The pump allows you to dispense insulin in more complex patterns, but the it won’t really get the job done if you don’t have a really good understanding of how many grams of carbs are in your food.
I’d suggest buying a food scale at a cookware store and spending a few weeks measuring portions on the scale and looking up the nutritional information. I use software from Lifeform. Fitday.com is another good source of nutritional information online.
You may find that the slice of bread you’ve been estimating as 20 g and dosing for 20 grams is really 35. That makes a difference in how far the insulin goes.
If you eat out a lot, it gets even tougher. I’ve been known to bring restaurant foods home and weigh them, and invariably they are always FAR more grams of carbs than I thought they were.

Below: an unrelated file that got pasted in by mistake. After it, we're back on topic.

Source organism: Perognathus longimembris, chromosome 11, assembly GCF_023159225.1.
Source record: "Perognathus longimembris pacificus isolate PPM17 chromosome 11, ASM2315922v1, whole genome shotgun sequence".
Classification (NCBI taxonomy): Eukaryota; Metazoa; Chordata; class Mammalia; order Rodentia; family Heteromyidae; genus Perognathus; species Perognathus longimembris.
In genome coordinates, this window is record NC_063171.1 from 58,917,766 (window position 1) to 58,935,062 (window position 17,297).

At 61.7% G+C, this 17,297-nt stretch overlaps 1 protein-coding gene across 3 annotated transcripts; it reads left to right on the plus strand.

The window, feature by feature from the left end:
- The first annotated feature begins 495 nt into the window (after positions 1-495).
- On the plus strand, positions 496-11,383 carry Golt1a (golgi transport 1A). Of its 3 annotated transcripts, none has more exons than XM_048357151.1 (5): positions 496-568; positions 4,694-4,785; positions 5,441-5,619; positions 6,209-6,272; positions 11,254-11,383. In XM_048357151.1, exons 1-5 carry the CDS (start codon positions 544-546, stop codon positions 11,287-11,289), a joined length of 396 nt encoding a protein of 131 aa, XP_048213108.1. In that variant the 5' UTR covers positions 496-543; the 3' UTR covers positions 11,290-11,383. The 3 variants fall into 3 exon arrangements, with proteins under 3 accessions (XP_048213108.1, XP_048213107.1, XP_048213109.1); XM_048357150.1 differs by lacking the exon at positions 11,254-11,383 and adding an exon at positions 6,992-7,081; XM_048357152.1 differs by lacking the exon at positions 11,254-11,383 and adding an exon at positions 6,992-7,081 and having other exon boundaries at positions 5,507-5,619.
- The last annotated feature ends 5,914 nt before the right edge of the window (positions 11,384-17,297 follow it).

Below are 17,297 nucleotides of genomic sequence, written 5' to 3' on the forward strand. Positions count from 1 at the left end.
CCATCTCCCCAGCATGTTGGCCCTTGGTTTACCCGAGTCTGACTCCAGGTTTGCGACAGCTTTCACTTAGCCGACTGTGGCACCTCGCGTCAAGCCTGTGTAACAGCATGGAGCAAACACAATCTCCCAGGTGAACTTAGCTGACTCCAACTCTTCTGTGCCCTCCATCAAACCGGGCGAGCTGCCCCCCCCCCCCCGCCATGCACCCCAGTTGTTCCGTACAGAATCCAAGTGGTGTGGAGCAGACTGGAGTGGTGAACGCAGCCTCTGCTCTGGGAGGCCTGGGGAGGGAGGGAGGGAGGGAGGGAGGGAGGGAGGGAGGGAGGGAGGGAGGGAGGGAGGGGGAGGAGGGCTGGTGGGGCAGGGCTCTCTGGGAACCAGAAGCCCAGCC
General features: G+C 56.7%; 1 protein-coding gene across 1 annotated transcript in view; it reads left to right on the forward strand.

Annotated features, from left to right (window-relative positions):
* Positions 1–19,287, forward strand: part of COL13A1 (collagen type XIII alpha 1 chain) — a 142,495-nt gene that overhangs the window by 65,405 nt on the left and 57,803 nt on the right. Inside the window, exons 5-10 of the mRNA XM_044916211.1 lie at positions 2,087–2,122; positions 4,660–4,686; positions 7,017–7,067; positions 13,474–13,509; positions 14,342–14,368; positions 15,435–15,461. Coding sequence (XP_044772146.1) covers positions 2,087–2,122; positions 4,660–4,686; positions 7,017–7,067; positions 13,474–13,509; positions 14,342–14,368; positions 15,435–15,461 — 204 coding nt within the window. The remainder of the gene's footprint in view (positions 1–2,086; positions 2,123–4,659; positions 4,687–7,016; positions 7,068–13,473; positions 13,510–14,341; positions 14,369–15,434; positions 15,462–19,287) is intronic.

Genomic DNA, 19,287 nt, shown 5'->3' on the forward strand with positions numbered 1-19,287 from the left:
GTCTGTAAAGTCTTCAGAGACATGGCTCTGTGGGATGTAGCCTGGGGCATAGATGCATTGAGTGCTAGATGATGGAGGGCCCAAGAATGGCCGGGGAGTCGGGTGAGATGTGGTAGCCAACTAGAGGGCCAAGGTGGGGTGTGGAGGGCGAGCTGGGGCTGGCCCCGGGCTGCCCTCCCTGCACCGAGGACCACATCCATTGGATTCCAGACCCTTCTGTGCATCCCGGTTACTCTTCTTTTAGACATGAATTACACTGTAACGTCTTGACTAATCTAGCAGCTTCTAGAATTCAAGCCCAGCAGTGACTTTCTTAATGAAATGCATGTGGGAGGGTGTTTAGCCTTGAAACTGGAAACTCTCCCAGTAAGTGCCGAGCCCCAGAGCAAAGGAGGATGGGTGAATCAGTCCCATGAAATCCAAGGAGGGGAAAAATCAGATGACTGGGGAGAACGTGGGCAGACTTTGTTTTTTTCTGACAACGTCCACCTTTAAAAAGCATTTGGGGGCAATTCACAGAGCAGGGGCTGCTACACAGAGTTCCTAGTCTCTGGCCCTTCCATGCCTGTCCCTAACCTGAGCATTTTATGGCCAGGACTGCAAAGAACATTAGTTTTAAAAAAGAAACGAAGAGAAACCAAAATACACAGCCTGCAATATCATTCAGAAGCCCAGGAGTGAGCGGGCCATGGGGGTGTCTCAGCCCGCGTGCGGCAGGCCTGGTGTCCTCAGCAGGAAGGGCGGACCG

Alternatively, once you know exactly how much carb is in a meal you eat, you may discover that your insulin/carb ratio isn’t what you thought it was (or what it was a year or two ago.)
I don’t use a pump, I use shots, but over a couple years now I have been impressed at how often my carb/insulin ratio changes.
I have also found that my insulin often weakens as I go through a vial and my numbers will creep up as this happens unless I log everything and notice that I’m suddenly 10 or 15 mg/dl higher after eating a known meal than I would have expected.
That kind of stuff adds up!
Finally, if you are trying to cover a lot of carbs, well, that’s tough. Most of the people I know who get very tight control with insulin seem to cut way back on carbs–exactly how far has to do with your unique metabolism. But I can’t cover more than 50 g at once with any kind of precision and I do a lot better with less than that.